East Asian Religions in Diaspora: The Chinese Experience in Canada

Friday, 20 July 2018: 17:30
Oral Presentation
Tak-ling WOO, York University, Canada
“The Chinese Case” includes Folk Religiosities, Confucianism, Daoism and Buddhism and argues that the traditional Chinese religious ethos, taken as a whole and in the singular, offers an early example of the complementarity of secularization and market theories in capturing multiple pluralistic and dynamic religious landscapes. (Beyer, 1997)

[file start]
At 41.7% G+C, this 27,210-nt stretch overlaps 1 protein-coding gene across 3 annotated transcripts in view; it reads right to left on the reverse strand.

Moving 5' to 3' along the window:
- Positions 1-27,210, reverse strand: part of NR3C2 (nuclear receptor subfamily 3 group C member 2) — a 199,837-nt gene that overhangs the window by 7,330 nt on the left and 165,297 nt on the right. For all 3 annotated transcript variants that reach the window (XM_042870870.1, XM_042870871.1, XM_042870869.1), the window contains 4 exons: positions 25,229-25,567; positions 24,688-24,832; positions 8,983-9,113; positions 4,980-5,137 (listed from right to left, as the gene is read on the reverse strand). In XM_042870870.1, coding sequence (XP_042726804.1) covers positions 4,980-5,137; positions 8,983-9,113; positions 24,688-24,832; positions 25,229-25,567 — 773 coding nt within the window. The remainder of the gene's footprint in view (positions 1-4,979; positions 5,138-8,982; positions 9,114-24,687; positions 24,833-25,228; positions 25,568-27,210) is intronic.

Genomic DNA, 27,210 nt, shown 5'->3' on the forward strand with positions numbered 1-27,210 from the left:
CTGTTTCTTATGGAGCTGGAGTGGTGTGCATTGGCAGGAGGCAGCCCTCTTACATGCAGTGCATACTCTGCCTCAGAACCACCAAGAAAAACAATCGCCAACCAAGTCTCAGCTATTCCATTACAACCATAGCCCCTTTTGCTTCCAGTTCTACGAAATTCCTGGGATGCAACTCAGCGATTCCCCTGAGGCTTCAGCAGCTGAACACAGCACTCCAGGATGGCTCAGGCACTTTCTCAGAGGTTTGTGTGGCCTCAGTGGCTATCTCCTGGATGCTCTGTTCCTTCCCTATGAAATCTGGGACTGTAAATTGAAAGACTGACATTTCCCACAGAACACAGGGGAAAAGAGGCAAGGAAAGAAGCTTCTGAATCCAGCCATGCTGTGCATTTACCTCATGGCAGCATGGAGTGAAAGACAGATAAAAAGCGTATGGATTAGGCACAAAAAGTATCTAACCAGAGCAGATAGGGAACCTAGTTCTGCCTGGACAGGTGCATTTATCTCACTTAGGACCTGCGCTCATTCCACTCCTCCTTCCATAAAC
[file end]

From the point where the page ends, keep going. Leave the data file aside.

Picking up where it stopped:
It seeks to offer an alternative, indigenous understanding/theory of religion building on works by Robert Campany (1992), Thierry Meynard (2005), Anthony Cua (2005), and Michael Puett (2013) by drawing on foundational masters like Laozi, Zhuangzi and Kongzi, and the Avatamsaka scholar-monk Fazang and popular shanshu (morality books). “The Chinese Case” focuses on teachings of change, skepticism, self-cultivation and individual responsibility that generated the adage that “all Religions teach people to be good”; a pluralistic understanding of “Religion” or religious impulses; the historic syncretism or “buffet-style” religiosities; and the inclusive, non-doctrinaire ethos that allowed for a seemingly ready integration into the Canadian religious landscape, which in turn allowed for the shaping of “model minorities”.